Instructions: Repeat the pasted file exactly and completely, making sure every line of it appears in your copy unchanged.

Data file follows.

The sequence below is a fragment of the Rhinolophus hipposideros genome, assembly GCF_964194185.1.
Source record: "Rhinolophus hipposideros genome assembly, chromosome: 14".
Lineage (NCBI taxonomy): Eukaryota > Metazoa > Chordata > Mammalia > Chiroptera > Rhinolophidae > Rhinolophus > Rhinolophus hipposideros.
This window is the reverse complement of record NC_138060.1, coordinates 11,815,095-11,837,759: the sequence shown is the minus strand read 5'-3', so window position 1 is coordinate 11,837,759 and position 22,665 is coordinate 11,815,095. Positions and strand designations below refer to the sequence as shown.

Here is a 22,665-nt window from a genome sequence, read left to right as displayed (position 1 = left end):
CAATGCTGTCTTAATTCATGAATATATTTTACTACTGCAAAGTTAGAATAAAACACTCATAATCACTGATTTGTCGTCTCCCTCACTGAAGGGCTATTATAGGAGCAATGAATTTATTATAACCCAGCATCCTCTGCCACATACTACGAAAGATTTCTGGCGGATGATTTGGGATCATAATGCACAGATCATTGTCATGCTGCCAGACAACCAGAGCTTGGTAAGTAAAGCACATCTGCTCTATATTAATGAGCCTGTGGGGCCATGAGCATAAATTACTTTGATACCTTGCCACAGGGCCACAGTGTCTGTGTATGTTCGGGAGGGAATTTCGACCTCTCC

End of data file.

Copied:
The sequence below is a fragment of the Rhinolophus hipposideros genome, assembly GCF_964194185.1.
Source record: "Rhinolophus hipposideros genome assembly, chromosome: 14".
Lineage (NCBI taxonomy): Eukaryota > Metazoa > Chordata > Mammalia > Chiroptera > Rhinolophidae > Rhinolophus > Rhinolophus hipposideros.
This window is the reverse complement of record NC_138060.1, coordinates 11,815,095-11,837,759: the sequence shown is the minus strand read 5'-3', so window position 1 is coordinate 11,837,759 and position 22,665 is coordinate 11,815,095. Positions and strand designations below refer to the sequence as shown.

Here is a 22,665-nt window from a genome sequence, read left to right as displayed (position 1 = left end):
CAATGCTGTCTTAATTCATGAATATATTTTACTACTGCAAAGTTAGAATAAAACACTCATAATCACTGATTTGTCGTCTCCCTCACTGAAGGGCTATTATAGGAGCAATGAATTTATTATAACCCAGCATCCTCTGCCACATACTACGAAAGATTTCTGGCGGATGATTTGGGATCATAATGCACAGATCATTGTCATGCTGCCAGACAACCAGAGCTTGGTAAGTAAAGCACATCTGCTCTATATTAATGAGCCTGTGGGGCCATGAGCATAAATTACTTTGATACCTTGCCACAGGGCCACAGTGTCTGTGTATGTTCGGGAGGGAATTTCGACCTCTCC